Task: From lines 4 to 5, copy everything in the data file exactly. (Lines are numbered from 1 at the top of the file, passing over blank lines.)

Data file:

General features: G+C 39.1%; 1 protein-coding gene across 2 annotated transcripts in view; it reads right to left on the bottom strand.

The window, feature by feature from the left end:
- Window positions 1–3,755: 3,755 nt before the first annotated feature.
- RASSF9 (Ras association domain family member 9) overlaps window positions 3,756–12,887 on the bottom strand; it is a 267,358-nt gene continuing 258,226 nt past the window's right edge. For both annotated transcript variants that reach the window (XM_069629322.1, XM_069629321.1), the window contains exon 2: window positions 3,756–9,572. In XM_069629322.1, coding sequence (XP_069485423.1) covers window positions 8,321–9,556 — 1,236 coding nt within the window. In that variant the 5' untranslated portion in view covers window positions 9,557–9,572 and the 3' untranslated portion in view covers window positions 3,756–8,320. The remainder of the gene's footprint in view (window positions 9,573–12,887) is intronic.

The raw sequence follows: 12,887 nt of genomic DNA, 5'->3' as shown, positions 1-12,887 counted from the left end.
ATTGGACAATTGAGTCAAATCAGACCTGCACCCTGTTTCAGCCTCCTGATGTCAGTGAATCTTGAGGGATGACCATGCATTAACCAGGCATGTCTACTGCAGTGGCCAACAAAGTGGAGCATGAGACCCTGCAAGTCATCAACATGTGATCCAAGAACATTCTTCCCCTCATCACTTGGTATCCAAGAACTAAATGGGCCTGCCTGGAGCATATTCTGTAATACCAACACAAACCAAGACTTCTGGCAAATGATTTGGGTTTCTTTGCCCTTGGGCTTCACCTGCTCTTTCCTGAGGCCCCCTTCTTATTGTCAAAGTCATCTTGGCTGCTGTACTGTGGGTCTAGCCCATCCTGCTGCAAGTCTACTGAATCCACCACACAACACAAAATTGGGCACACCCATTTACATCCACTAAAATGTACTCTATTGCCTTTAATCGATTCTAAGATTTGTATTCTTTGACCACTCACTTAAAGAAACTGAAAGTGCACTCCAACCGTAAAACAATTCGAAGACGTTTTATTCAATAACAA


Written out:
- RASSF9 (Ras association domain family member 9) overlaps window positions 3,756–12,887 on the bottom strand; it is a 267,358-nt gene continuing 258,226 nt past the window's right edge. For both annotated transcript variants that reach the window (XM_069629322.1, XM_069629321.1), the window contains exon 2: window positions 3,756–9,572. In XM_069629322.1, coding sequence (XP_069485423.1) covers window positions 8,321–9,556 — 1,236 coding nt within the window. In that variant the 5' untranslated portion in view covers window positions 9,557–9,572 and the 3' untranslated portion in view covers window positions 3,756–8,320. The remainder of the gene's footprint in view (window positions 9,573–12,887) is intronic.

The raw sequence follows: 12,887 nt of genomic DNA, 5'->3' as shown, positions 1-12,887 counted from the left end.